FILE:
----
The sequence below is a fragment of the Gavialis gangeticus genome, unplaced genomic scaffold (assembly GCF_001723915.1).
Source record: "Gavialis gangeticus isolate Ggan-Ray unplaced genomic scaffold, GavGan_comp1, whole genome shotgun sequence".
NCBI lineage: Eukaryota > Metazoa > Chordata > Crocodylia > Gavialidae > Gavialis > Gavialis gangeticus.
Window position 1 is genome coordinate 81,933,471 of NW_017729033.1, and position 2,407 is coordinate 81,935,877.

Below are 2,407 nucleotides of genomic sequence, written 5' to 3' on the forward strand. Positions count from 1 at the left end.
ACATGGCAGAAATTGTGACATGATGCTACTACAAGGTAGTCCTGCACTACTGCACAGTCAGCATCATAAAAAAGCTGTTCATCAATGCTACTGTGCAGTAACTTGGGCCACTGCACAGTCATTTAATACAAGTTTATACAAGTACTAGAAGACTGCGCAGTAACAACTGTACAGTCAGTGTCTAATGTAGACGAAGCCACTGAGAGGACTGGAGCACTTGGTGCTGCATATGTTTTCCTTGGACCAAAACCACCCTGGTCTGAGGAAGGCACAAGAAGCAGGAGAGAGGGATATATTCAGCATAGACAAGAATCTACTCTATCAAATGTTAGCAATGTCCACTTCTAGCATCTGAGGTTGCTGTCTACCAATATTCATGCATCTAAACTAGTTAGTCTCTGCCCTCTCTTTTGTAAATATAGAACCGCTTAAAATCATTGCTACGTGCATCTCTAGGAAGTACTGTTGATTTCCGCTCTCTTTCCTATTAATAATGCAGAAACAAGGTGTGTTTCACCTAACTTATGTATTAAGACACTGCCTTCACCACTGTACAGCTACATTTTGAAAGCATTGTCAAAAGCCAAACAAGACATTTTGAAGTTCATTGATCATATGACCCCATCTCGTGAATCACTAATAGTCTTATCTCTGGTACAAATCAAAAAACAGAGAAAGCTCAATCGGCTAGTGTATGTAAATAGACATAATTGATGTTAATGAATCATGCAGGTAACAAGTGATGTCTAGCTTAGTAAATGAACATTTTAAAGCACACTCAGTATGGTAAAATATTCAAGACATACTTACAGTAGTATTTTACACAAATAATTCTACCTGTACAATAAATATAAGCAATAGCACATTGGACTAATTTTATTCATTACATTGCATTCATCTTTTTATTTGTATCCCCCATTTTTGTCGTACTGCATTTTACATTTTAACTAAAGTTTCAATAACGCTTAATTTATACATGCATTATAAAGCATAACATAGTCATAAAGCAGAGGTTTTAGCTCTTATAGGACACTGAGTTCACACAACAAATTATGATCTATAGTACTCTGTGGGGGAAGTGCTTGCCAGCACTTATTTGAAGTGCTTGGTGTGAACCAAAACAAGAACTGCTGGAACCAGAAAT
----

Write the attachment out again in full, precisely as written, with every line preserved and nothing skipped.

The sequence below is a fragment of the Gavialis gangeticus genome, unplaced genomic scaffold (assembly GCF_001723915.1).
Source record: "Gavialis gangeticus isolate Ggan-Ray unplaced genomic scaffold, GavGan_comp1, whole genome shotgun sequence".
NCBI lineage: Eukaryota > Metazoa > Chordata > Crocodylia > Gavialidae > Gavialis > Gavialis gangeticus.
Window position 1 is genome coordinate 81,933,471 of NW_017729033.1, and position 2,407 is coordinate 81,935,877.

Below are 2,407 nucleotides of genomic sequence, written 5' to 3' on the forward strand. Positions count from 1 at the left end.
ACATGGCAGAAATTGTGACATGATGCTACTACAAGGTAGTCCTGCACTACTGCACAGTCAGCATCATAAAAAAGCTGTTCATCAATGCTACTGTGCAGTAACTTGGGCCACTGCACAGTCATTTAATACAAGTTTATACAAGTACTAGAAGACTGCGCAGTAACAACTGTACAGTCAGTGTCTAATGTAGACGAAGCCACTGAGAGGACTGGAGCACTTGGTGCTGCATATGTTTTCCTTGGACCAAAACCACCCTGGTCTGAGGAAGGCACAAGAAGCAGGAGAGAGGGATATATTCAGCATAGACAAGAATCTACTCTATCAAATGTTAGCAATGTCCACTTCTAGCATCTGAGGTTGCTGTCTACCAATATTCATGCATCTAAACTAGTTAGTCTCTGCCCTCTCTTTTGTAAATATAGAACCGCTTAAAATCATTGCTACGTGCATCTCTAGGAAGTACTGTTGATTTCCGCTCTCTTTCCTATTAATAATGCAGAAACAAGGTGTGTTTCACCTAACTTATGTATTAAGACACTGCCTTCACCACTGTACAGCTACATTTTGAAAGCATTGTCAAAAGCCAAACAAGACATTTTGAAGTTCATTGATCATATGACCCCATCTCGTGAATCACTAATAGTCTTATCTCTGGTACAAATCAAAAAACAGAGAAAGCTCAATCGGCTAGTGTATGTAAATAGACATAATTGATGTTAATGAATCATGCAGGTAACAAGTGATGTCTAGCTTAGTAAATGAACATTTTAAAGCACACTCAGTATGGTAAAATATTCAAGACATACTTACAGTAGTATTTTACACAAATAATTCTACCTGTACAATAAATATAAGCAATAGCACATTGGACTAATTTTATTCATTACATTGCATTCATCTTTTTATTTGTATCCCCCATTTTTGTCGTACTGCATTTTACATTTTAACTAAAGTTTCAATAACGCTTAATTTATACATGCATTATAAAGCATAACATAGTCATAAAGCAGAGGTTTTAGCTCTTATAGGACACTGAGTTCACACAACAAATTATGATCTATAGTACTCTGTGGGGGAAGTGCTTGCCAGCACTTATTTGAAGTGCTTGGTGTGAACCAAAACAAGAACTGCTGGAACCAGAAAT